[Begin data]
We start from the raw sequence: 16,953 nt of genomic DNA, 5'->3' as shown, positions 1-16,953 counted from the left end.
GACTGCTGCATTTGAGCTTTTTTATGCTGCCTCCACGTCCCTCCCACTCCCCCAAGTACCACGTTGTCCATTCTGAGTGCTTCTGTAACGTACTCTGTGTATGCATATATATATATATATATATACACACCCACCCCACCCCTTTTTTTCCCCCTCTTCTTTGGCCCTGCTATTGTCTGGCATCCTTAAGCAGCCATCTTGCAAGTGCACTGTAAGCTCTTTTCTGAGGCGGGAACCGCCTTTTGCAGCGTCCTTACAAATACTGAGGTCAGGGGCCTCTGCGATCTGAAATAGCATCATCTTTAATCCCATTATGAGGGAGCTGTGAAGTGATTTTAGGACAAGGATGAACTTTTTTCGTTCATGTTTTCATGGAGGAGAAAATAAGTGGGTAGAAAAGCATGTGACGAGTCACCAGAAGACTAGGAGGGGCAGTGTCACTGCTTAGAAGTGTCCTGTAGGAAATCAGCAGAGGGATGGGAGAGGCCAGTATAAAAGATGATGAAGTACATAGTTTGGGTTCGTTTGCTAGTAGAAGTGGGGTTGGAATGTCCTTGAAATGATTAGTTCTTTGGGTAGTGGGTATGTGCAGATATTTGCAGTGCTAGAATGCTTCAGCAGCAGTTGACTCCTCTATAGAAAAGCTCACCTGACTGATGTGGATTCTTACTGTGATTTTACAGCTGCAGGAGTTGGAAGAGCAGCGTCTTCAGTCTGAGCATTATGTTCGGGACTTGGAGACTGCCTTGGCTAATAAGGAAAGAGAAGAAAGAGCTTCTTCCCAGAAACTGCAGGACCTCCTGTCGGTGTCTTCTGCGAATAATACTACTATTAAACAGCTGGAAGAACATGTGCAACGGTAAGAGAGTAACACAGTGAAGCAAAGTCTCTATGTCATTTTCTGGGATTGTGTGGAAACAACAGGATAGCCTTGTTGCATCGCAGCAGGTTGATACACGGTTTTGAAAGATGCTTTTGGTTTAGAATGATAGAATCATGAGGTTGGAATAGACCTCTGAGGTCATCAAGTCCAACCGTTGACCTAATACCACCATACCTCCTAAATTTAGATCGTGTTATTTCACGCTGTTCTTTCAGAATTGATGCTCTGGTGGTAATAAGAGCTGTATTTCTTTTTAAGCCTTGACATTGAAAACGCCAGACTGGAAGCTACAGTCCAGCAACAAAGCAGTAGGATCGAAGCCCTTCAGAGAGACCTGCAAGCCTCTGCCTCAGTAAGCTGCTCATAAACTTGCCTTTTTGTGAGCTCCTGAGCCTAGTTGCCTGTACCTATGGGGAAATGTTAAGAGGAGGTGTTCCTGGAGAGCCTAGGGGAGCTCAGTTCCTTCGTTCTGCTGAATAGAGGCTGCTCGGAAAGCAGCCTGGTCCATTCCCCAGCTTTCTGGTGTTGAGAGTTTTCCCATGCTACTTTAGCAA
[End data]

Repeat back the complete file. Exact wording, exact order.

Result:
We start from the raw sequence: 16,953 nt of genomic DNA, 5'->3' as shown, positions 1-16,953 counted from the left end.
GACTGCTGCATTTGAGCTTTTTTATGCTGCCTCCACGTCCCTCCCACTCCCCCAAGTACCACGTTGTCCATTCTGAGTGCTTCTGTAACGTACTCTGTGTATGCATATATATATATATATATATACACACCCACCCCACCCCTTTTTTTCCCCCTCTTCTTTGGCCCTGCTATTGTCTGGCATCCTTAAGCAGCCATCTTGCAAGTGCACTGTAAGCTCTTTTCTGAGGCGGGAACCGCCTTTTGCAGCGTCCTTACAAATACTGAGGTCAGGGGCCTCTGCGATCTGAAATAGCATCATCTTTAATCCCATTATGAGGGAGCTGTGAAGTGATTTTAGGACAAGGATGAACTTTTTTCGTTCATGTTTTCATGGAGGAGAAAATAAGTGGGTAGAAAAGCATGTGACGAGTCACCAGAAGACTAGGAGGGGCAGTGTCACTGCTTAGAAGTGTCCTGTAGGAAATCAGCAGAGGGATGGGAGAGGCCAGTATAAAAGATGATGAAGTACATAGTTTGGGTTCGTTTGCTAGTAGAAGTGGGGTTGGAATGTCCTTGAAATGATTAGTTCTTTGGGTAGTGGGTATGTGCAGATATTTGCAGTGCTAGAATGCTTCAGCAGCAGTTGACTCCTCTATAGAAAAGCTCACCTGACTGATGTGGATTCTTACTGTGATTTTACAGCTGCAGGAGTTGGAAGAGCAGCGTCTTCAGTCTGAGCATTATGTTCGGGACTTGGAGACTGCCTTGGCTAATAAGGAAAGAGAAGAAAGAGCTTCTTCCCAGAAACTGCAGGACCTCCTGTCGGTGTCTTCTGCGAATAATACTACTATTAAACAGCTGGAAGAACATGTGCAACGGTAAGAGAGTAACACAGTGAAGCAAAGTCTCTATGTCATTTTCTGGGATTGTGTGGAAACAACAGGATAGCCTTGTTGCATCGCAGCAGGTTGATACACGGTTTTGAAAGATGCTTTTGGTTTAGAATGATAGAATCATGAGGTTGGAATAGACCTCTGAGGTCATCAAGTCCAACCGTTGACCTAATACCACCATACCTCCTAAATTTAGATCGTGTTATTTCACGCTGTTCTTTCAGAATTGATGCTCTGGTGGTAATAAGAGCTGTATTTCTTTTTAAGCCTTGACATTGAAAACGCCAGACTGGAAGCTACAGTCCAGCAACAAAGCAGTAGGATCGAAGCCCTTCAGAGAGACCTGCAAGCCTCTGCCTCAGTAAGCTGCTCATAAACTTGCCTTTTTGTGAGCTCCTGAGCCTAGTTGCCTGTACCTATGGGGAAATGTTAAGAGGAGGTGTTCCTGGAGAGCCTAGGGGAGCTCAGTTCCTTCGTTCTGCTGAATAGAGGCTGCTCGGAAAGCAGCCTGGTCCATTCCCCAGCTTTCTGGTGTTGAGAGTTTTCCCATGCTACTTTAGCAA